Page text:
User MacDJam says that they spoke to Tesco Mobile about the iPhone SE that they received instead of an iPhone 15 Pro Max. That iPhone SE had a Tesco Mobile sticker on the back, so the carrier seemed worth a call to ask if they could trace where it came from. And that conversation made for interesting reading.
According to this commenter, "Tesco stopped using DPD for phone deliveries as they had a number of customer complaints regarding phones going missing." DPD is a common carrier for Apple products and I've had multiple iPhones delivered just fine, although that obviously doesn't mean a thing. Interestingly, the person MacDJam spoke to suggested that deliveries were being scanned by an RFID reader to determine what was inside before deciding whether to swap out the contents.
It's important to note that DPD wasn't the only courier in this thread, with DHL also mentioned. One person affected by this issue, RobWhistler, said that they found out that a delivery driver involved in his missing iPhone "had in fact now been let go," suggesting that at least one iPhone was stolen during transit.
Apple and couriers need to do better
If there's one thing that has come out of this it's the fact that Apple's customer support seems to be lacking in these cases, with the assumption being that the person reaching out is trying to steal from the company — when in fact, they're the victim here. Buyers of iPhones worth hundreds of pounds, and in some cases more than $1,000, shouldn't have to go through Apple executives to get a resolution.
I have to imagine that Apple is aware that there are problems with couriers around this time of year. The number of new iPhones being shipped between September and the end of December must be huge, and the number going missing is non-trivial. So what's being done?
We've reached out to Apple UK to inquire whether the company has any active investigations into these instances of stolen iPhones, but at the time of publishing are yet to receive a response. We've also reached out to DPD and DHL to inquire what processes are in place to ensure that what people order is what they receive. We'll update this post if and when we receive responses.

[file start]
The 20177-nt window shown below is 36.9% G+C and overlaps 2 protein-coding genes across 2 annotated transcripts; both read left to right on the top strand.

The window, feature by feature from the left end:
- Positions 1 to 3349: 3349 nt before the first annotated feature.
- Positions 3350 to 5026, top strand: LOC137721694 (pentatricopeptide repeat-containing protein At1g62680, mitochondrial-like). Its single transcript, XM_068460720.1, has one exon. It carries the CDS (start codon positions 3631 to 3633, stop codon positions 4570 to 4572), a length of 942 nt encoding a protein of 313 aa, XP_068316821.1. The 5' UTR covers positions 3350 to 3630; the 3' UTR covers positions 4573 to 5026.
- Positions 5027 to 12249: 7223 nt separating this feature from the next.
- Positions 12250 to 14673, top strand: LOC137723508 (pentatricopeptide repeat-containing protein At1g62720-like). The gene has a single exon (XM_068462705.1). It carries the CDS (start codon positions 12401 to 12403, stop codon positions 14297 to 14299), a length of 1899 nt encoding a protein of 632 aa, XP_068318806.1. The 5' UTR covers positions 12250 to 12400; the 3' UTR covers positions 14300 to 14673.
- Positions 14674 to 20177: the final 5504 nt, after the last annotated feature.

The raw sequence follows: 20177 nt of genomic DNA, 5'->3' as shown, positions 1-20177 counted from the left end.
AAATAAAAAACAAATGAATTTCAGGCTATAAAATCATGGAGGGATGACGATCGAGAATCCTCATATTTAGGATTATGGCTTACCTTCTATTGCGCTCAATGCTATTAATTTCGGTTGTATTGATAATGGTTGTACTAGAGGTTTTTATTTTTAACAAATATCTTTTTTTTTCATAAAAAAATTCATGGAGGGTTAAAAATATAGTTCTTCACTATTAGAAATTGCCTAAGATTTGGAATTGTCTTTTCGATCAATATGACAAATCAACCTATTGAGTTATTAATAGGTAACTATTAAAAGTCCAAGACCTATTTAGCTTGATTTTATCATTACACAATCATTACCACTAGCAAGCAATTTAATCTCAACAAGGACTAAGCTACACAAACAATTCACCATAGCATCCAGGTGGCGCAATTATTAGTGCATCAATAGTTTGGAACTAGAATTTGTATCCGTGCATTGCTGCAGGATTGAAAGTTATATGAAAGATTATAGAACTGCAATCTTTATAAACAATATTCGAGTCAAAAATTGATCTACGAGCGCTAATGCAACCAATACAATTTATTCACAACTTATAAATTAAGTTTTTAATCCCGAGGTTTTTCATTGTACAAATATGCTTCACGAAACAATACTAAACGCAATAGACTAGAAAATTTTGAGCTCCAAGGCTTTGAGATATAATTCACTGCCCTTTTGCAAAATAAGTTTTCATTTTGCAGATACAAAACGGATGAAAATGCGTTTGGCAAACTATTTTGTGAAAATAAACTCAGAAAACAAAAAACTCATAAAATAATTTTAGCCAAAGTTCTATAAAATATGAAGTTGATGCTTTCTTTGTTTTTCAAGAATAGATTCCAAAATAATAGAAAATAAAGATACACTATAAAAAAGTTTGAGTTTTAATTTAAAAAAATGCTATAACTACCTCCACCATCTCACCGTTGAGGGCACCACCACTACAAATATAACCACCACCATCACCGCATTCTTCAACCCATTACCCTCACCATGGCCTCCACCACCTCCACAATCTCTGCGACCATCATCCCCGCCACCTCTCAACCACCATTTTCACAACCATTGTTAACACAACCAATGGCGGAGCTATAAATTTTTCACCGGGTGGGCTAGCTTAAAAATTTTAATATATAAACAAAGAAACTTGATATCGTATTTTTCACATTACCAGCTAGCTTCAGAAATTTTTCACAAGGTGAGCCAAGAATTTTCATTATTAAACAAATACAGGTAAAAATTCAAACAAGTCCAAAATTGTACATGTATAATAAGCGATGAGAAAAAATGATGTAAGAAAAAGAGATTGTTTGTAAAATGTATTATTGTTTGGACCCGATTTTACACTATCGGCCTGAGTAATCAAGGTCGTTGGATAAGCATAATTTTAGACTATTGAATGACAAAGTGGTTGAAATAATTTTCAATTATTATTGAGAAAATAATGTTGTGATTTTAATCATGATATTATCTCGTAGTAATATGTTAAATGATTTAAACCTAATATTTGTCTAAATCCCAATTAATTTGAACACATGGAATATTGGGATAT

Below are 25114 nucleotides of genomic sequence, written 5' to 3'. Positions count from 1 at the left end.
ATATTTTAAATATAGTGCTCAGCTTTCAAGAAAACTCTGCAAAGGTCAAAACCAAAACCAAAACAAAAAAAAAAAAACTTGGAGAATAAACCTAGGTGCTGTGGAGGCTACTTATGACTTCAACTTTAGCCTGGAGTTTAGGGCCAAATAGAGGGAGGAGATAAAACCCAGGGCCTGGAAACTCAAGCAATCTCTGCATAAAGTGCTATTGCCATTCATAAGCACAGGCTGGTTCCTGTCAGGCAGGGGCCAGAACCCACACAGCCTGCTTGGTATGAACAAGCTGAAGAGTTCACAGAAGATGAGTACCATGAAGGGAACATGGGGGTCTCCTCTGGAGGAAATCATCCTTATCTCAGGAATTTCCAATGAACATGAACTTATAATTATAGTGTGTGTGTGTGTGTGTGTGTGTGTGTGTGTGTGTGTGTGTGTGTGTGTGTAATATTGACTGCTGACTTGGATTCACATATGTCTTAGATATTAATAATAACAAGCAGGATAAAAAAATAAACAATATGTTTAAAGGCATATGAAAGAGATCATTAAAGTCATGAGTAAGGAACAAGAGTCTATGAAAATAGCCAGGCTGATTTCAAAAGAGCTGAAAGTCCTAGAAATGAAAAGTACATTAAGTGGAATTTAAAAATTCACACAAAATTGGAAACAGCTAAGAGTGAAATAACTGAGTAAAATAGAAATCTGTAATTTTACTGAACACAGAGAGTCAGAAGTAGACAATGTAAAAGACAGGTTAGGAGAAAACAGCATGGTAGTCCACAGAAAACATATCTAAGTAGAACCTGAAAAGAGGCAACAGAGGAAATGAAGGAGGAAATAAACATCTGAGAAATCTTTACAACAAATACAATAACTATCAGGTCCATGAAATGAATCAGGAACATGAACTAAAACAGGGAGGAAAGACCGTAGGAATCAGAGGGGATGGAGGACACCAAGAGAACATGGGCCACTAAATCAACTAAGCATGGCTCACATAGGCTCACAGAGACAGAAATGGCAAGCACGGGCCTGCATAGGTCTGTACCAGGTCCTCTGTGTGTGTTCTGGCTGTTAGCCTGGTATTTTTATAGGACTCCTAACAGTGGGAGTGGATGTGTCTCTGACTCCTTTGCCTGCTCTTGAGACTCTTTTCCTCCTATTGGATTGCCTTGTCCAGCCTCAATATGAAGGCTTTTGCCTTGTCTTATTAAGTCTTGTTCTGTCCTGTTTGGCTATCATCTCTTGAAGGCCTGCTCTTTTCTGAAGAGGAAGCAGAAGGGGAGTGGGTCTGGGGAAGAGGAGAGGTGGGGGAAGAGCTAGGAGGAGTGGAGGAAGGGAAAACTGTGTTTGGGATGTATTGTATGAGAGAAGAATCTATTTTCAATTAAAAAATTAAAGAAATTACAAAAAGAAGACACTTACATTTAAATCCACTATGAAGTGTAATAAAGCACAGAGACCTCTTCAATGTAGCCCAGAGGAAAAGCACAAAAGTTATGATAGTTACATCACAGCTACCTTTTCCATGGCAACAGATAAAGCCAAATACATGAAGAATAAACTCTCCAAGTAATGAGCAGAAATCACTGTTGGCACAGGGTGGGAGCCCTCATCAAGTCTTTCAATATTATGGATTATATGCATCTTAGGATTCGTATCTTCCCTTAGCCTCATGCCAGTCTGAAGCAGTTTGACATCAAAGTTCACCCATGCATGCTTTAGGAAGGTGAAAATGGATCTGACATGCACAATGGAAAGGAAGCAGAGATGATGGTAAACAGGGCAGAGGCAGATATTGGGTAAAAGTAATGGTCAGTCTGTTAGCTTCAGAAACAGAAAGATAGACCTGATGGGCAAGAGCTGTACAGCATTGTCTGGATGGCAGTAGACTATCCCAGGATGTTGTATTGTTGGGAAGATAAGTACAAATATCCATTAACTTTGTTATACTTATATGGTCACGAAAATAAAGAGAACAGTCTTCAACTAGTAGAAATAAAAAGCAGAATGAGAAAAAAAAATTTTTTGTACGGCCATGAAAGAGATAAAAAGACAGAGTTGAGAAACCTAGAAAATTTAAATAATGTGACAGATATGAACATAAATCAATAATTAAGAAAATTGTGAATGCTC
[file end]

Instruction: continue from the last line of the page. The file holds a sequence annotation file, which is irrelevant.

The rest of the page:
Apple confirmed to iMore that it conducts investigations with delivery companies when customers report something has gone awry with an order and that the company works to ensure that packaging is as tamper-proof as possible. Those who are concerned about a package at the point of receipt should take photos and contact Apple Customer Support for assistance.
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Oliver Haslam has written about Apple and the wider technology business for more than a decade with bylines on How-To Geek, PC Mag, iDownloadBlog, and many more. He has also been published in print for Macworld, including cover stories. At iMore, Oliver is involved in daily news coverage and, not being short of opinions, has been known to 'explain' those thoughts in more detail, too.
Having grown up using PCs and spending far too much money on graphics card and flashy RAM, Oliver switched to the Mac with a G5 iMac and hasn't looked back. Since then he's seen the growth of the smartphone world, backed by iPhone, and new product categories come and go. Current expertise includes iOS, macOS, streaming services, and pretty much anything that has a battery or plugs into a wall. Oliver also covers mobile gaming for iMore, with Apple Arcade a particular focus. He's been gaming since the Atari 2600 days and still struggles to comprehend the fact he can play console quality titles on his pocket computer.
Courier companies keep hiring criminal petty theives from other countries with no possibility of background checks, and with nothing to lose for the theives, then we're all left wondering why things go missing.Reply
This is partially why I opted to purchase in person at one of my carrier's local stores. I called to ensure they had one in stock and was there in 15 minutes to make the purchase. Granted, this was in mid-November and not immediately after the release.Reply